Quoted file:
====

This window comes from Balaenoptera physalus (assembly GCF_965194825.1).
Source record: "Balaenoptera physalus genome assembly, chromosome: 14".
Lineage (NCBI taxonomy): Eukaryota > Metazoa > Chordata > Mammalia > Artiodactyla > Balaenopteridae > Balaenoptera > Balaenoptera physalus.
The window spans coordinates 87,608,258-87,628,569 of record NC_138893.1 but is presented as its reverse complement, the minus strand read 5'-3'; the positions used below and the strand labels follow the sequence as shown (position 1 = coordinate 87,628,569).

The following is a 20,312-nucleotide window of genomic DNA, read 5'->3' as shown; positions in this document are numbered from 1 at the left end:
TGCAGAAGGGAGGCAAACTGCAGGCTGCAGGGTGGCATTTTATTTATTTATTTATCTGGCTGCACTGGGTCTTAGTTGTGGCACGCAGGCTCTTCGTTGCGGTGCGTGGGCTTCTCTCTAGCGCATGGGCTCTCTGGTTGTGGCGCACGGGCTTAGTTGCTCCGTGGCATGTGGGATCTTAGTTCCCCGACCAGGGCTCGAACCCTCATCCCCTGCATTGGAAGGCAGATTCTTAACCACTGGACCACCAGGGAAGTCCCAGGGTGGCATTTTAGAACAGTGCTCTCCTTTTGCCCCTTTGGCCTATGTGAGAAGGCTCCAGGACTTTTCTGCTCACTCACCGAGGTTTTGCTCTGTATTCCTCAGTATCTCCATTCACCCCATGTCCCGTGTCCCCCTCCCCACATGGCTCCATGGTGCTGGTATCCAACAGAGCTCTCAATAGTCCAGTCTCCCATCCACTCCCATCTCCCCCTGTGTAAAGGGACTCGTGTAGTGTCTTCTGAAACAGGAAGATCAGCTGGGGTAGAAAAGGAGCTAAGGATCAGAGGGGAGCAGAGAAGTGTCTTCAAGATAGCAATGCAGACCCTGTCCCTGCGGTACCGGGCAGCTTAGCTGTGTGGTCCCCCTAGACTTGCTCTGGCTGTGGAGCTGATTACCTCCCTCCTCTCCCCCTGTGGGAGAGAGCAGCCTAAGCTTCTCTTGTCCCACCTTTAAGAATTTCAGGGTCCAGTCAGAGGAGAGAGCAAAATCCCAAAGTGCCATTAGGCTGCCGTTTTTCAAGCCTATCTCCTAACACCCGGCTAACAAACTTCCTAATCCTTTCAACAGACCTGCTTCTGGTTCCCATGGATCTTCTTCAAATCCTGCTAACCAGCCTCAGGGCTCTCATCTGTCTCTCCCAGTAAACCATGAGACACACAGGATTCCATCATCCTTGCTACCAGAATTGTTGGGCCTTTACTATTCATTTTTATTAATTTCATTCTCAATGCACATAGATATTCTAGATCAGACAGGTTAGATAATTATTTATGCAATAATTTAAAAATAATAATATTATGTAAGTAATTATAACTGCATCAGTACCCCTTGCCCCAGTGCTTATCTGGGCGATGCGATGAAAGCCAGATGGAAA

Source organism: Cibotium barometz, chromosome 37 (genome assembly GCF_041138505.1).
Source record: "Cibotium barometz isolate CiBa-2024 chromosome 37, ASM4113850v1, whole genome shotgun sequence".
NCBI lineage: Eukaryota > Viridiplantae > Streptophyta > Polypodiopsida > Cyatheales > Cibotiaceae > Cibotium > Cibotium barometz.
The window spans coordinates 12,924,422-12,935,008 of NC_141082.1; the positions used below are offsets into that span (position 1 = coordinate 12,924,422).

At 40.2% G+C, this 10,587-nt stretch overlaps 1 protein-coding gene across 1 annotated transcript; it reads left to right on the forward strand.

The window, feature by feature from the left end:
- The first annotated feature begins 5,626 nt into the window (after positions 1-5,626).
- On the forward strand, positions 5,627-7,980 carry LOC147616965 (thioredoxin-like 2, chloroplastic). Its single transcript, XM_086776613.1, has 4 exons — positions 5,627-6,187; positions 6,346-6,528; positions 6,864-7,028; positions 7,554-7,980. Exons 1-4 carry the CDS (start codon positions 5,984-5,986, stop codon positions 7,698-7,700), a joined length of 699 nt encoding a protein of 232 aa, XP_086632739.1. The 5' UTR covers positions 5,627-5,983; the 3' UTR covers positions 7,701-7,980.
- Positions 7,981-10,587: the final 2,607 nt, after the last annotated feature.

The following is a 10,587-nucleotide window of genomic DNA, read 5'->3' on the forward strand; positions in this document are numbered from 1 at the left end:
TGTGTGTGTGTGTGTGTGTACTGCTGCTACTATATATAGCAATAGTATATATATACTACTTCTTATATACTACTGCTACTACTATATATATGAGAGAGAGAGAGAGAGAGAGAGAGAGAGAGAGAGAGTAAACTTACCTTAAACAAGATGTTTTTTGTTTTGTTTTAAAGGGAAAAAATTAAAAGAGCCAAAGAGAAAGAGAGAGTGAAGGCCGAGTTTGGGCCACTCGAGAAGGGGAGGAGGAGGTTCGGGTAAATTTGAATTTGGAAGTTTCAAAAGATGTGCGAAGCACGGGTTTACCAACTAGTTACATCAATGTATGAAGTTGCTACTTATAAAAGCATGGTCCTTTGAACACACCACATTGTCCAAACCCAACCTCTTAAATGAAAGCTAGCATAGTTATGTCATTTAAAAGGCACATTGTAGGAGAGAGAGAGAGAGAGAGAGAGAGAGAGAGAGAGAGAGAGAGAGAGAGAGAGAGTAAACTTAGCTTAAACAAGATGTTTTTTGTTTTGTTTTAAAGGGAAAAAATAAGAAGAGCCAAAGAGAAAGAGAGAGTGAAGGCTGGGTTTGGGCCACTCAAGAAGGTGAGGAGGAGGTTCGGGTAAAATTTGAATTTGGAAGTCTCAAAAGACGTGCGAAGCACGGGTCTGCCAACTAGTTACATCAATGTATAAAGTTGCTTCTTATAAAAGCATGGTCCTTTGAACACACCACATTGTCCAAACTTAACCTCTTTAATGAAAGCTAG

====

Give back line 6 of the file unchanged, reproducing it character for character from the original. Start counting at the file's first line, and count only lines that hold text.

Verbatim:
TGCAGAAGGGAGGCAAACTGCAGGCTGCAGGGTGGCATTTTATTTATTTATTTATCTGGCTGCACTGGGTCTTAGTTGTGGCACGCAGGCTCTTCGTTGCGGTGCGTGGGCTTCTCTCTAGCGCATGGGCTCTCTGGTTGTGGCGCACGGGCTTAGTTGCTCCGTGGCATGTGGGATCTTAGTTCCCCGACCAGGGCTCGAACCCTCATCCCCTGCATTGGAAGGCAGATTCTTAACCACTGGACCACCAGGGAAGTCCCAGGGTGGCATTTTAGAACAGTGCTCTCCTTTTGCCCCTTTGGCCTATGTGAGAAGGCTCCAGGACTTTTCTGCTCACTCACCGAGGTTTTGCTCTGTATTCCTCAGTATCTCCATTCACCCCATGTCCCGTGTCCCCCTCCCCACATGGCTCCATGGTGCTGGTATCCAACAGAGCTCTCAATAGTCCAGTCTCCCATCCACTCCCATCTCCCCCTGTGTAAAGGGACTCGTGTAGTGTCTTCTGAAACAGGAAGATCAGCTGGGGTAGAAAAGGAGCTAAGGATCAGAGGGGAGCAGAGAAGTGTCTTCAAGATAGCAATGCAGACCCTGTCCCTGCGGTACCGGGCAGCTTAGCTGTGTGGTCCCCCTAGACTTGCTCTGGCTGTGGAGCTGATTACCTCCCTCCTCTCCCCCTGTGGGAGAGAGCAGCCTAAGCTTCTCTTGTCCCACCTTTAAGAATTTCAGGGTCCAGTCAGAGGAGAGAGCAAAATCCCAAAGTGCCATTAGGCTGCCGTTTTTCAAGCCTATCTCCTAACACCCGGCTAACAAACTTCCTAATCCTTTCAACAGACCTGCTTCTGGTTCCCATGGATCTTCTTCAAATCCTGCTAACCAGCCTCAGGGCTCTCATCTGTCTCTCCCAGTAAACCATGAGACACACAGGATTCCATCATCCTTGCTACCAGAATTGTTGGGCCTTTACTATTCATTTTTATTAATTTCATTCTCAATGCACATAGATATTCTAGATCAGACAGGTTAGATAATTATTTATGCAATAATTTAAAAATAATAATATTATGTAAGTAATTATAACTGCATCAGTACCCCTTGCCCCAGTGCTTATCTGGGCGATGCGATGAAAGCCAGATGGAAA